Our next speaker was Doug Hansberry a Professional Engineer who has been working to optimize Intel’s fabrication plants for the last 17 years. Doug’s presentation focused on heat recovery chillers which are used extensively in Intel’s new fabrication plants. Doug started off with a demystifying explanation of how a heat recovery chiller works. A traditional chiller has two sections, the condenser and the evaporator sections. Refrigerant is used to remove heat from the chilled water loop and transfer it to the condenser water loop. The condenser water loop moves the heat to the cooling tower where the heat is rejected to the atmosphere. In a heat recovery chiller, there is a third section, the heat recovery condenser. The chiller is optimized to create 90-105 degree heating water instead of rejecting the heat to the atmosphere through the cooling tower. The potential heat available in the heat recovery condenser water loop is the sum of the heat removed from the chilled water loop plus the compressor waste heat. This available heat can greatly reduce or even eliminate the need to heat a low temperature hot water loop with a boiler, when the chiller is operating.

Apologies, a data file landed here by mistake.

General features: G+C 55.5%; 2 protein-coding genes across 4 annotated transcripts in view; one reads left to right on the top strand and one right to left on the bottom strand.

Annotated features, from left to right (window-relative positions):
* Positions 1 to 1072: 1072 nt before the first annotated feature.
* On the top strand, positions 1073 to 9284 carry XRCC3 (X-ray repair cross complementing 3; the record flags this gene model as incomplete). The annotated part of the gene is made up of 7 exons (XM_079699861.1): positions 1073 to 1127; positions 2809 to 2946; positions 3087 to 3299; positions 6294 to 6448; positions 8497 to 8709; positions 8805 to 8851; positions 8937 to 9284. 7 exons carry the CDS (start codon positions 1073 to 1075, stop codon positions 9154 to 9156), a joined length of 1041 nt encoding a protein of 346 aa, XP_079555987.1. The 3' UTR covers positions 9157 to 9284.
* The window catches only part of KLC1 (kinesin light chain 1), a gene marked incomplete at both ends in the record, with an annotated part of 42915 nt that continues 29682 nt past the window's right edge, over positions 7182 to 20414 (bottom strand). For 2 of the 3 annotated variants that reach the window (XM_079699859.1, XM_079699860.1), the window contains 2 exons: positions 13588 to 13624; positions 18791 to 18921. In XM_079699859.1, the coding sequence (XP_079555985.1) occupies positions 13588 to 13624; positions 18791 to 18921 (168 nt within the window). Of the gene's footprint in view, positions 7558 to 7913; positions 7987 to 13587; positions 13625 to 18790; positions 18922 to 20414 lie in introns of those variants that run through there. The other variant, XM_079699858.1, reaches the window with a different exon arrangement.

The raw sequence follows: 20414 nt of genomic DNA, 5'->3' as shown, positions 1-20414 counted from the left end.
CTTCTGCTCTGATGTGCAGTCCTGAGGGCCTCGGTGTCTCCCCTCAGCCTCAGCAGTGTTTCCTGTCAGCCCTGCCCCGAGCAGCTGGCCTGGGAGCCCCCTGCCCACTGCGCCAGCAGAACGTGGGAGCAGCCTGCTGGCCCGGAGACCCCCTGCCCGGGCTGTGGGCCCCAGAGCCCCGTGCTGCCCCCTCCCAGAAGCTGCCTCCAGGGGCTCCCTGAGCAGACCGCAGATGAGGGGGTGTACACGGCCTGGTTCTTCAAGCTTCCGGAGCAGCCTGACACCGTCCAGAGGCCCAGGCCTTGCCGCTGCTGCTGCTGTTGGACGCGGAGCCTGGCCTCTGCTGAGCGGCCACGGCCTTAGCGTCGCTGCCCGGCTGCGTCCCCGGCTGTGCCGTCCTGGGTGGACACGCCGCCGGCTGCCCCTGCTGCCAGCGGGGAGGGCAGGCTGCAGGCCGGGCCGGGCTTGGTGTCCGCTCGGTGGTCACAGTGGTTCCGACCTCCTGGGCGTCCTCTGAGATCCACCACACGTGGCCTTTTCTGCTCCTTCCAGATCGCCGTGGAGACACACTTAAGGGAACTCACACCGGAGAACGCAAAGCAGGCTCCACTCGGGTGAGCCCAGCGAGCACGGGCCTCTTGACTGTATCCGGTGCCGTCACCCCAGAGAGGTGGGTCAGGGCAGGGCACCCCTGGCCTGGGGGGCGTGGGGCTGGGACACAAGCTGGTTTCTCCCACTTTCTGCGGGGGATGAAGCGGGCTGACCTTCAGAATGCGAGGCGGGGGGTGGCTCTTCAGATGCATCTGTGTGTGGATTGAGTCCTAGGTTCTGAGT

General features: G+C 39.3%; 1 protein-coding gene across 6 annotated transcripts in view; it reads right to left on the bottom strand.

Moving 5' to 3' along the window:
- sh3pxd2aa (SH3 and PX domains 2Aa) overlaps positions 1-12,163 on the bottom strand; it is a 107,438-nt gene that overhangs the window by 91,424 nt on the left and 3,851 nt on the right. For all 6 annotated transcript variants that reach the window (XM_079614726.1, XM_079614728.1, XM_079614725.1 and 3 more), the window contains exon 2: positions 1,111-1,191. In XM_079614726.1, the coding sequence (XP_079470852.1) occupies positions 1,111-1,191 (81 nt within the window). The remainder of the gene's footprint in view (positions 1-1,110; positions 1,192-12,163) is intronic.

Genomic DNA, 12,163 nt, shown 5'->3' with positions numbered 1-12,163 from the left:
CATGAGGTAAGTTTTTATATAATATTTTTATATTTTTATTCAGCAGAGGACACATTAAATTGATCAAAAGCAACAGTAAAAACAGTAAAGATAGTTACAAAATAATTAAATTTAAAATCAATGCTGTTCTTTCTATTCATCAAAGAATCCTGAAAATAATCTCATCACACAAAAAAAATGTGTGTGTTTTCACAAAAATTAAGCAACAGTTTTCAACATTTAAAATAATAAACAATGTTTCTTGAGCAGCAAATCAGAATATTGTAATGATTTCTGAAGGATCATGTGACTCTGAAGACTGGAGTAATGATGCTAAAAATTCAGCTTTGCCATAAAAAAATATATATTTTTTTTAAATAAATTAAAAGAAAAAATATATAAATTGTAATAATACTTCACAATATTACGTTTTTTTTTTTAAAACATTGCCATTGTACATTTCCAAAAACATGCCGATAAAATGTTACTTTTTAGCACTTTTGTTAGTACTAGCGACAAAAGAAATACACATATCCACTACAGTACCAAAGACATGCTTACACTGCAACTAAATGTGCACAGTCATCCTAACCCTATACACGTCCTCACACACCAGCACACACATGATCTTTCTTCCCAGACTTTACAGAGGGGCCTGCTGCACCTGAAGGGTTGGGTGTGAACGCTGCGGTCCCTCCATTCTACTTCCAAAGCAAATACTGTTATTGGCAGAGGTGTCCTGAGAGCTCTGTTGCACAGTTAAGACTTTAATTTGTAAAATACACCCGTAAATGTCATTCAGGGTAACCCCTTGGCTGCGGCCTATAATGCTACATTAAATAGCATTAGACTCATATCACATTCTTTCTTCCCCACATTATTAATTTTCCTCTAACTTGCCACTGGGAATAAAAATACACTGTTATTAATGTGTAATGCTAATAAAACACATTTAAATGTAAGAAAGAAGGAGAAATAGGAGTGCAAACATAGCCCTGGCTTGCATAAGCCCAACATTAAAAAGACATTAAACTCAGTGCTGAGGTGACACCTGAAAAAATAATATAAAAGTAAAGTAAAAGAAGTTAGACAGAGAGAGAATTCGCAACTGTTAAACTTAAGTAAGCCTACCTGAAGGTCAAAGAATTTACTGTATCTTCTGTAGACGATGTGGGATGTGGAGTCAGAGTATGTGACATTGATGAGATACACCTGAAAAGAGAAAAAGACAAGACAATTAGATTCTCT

Heat recovery chillers do pay a slight energy penalty by having a lower cooling efficiency than traditional chillers, for instance a heat recovery chiller will have a 0.56 kW/ton efficiency whereas a cooling only chiller will have a 0.52 kW/ton efficiency at the same operating conditions. Operating the heat recovery condenser water loop at the lowest possible chilled water temperature can help to minimize this efficiency difference. Nevertheless, Doug has found that the cooling penalty that is paid by using a heat recovery chiller can be greatly offset by reduced boiler energy needed for the hot water loop, in the right application.